Note: Since early in 2016, I have been making my digital negatives using the PiezoDN system from Jon Cone and Walker Blackwell at InkjetMall. I believe it is in a class by itself, however I realize that a dedicated solution such as PiezoDN which requires a special inkset and special software is not for everyone.

This method of making digital negatives is for those using Epson printers with the standard Epson color inkset. The only special software necessary is QuadToneRIP (Mac and Windows) and PrintTool (Mac only) which you probably already have. If not,  you can find them at www.quadtonerip.com

You will also need a densitometer or spectrophotometer to read the results of the printer step-tablet, and a spreadsheet (Excel, Numbers, &c.) to evaluate the results and produce the Gray Curve.

I prefer Pictorico Ultra Premium OHP film, but others are successful with Pictorico Premium, Aristo, Fixxons, Inkpress, Agfa Copyjet, &c.

This article was updated on 27 Feb 2018.

Introduction

The use of well-made digital negatives for Platinum/Palladium printing has the substantial benefit of standardizing many of the variables involved in contrast control. In other words, digital negatives can and should be tailored to eliminate many of the variables of the process that are concerned with controlling contrast.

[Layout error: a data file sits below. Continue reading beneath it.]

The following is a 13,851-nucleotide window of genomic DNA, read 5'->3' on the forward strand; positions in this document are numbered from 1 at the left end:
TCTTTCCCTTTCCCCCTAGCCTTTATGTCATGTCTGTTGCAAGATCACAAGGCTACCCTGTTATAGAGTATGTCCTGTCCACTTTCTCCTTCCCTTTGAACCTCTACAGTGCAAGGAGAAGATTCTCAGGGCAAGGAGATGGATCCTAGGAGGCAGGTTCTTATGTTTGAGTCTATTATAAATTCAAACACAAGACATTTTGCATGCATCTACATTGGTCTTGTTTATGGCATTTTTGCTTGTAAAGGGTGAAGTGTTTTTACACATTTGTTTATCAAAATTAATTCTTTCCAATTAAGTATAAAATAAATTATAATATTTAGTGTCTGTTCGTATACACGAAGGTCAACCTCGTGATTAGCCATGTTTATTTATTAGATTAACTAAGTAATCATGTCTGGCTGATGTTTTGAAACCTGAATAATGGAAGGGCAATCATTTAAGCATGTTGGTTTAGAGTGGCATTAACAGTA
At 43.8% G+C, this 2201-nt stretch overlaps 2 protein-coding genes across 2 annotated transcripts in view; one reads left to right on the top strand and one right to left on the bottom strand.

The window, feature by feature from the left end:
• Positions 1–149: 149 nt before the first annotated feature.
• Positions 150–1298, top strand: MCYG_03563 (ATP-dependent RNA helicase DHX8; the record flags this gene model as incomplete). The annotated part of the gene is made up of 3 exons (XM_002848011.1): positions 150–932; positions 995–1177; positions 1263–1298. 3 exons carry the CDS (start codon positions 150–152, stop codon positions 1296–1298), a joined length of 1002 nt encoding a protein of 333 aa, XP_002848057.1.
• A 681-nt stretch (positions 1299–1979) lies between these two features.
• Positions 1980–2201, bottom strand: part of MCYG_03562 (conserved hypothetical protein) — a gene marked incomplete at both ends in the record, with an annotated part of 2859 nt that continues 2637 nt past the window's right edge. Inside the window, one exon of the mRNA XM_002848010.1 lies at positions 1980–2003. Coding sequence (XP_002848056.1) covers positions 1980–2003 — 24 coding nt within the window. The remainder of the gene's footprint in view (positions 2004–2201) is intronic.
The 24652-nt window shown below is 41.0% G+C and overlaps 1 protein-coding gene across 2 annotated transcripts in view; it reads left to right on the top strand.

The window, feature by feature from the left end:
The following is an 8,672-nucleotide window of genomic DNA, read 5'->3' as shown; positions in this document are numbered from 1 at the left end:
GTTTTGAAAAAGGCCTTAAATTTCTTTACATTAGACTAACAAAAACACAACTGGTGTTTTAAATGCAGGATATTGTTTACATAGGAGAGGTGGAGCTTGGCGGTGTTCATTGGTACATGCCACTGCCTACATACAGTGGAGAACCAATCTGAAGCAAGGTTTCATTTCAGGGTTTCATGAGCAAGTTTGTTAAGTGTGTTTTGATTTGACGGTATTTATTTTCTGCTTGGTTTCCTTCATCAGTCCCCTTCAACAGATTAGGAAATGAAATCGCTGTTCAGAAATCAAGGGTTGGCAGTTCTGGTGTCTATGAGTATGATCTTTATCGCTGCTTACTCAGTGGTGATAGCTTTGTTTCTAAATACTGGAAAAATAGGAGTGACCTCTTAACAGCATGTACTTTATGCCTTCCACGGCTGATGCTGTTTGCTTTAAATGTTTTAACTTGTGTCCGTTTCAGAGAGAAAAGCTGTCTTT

The goal of all approaches to making digital negatives is to create a negative in which the density range (DR) matches the exposure scale (ES) of the printing process. Methods that rely on the standard printer driver are limited to using the Media Type selection to control the amount of ink (ink limits) applied to the film. A Photoshop curve is required to do the heavy lifting of pulling and pushing the tonal values to where they need to be in order to produce a print with a linear tonal scale. QuadToneRIP (QTR) allows for much finer control of how the inks are used. A good QTR profile, before the addition of a process specific correction curve (Gray Curve), will produce a negative that prints fairly close to linear. The Gray Curve needed to linearize the profile will be very gentle, especially when compared to the very steep toe and shoulder section and flat mid-ranges of the curves required in other approaches.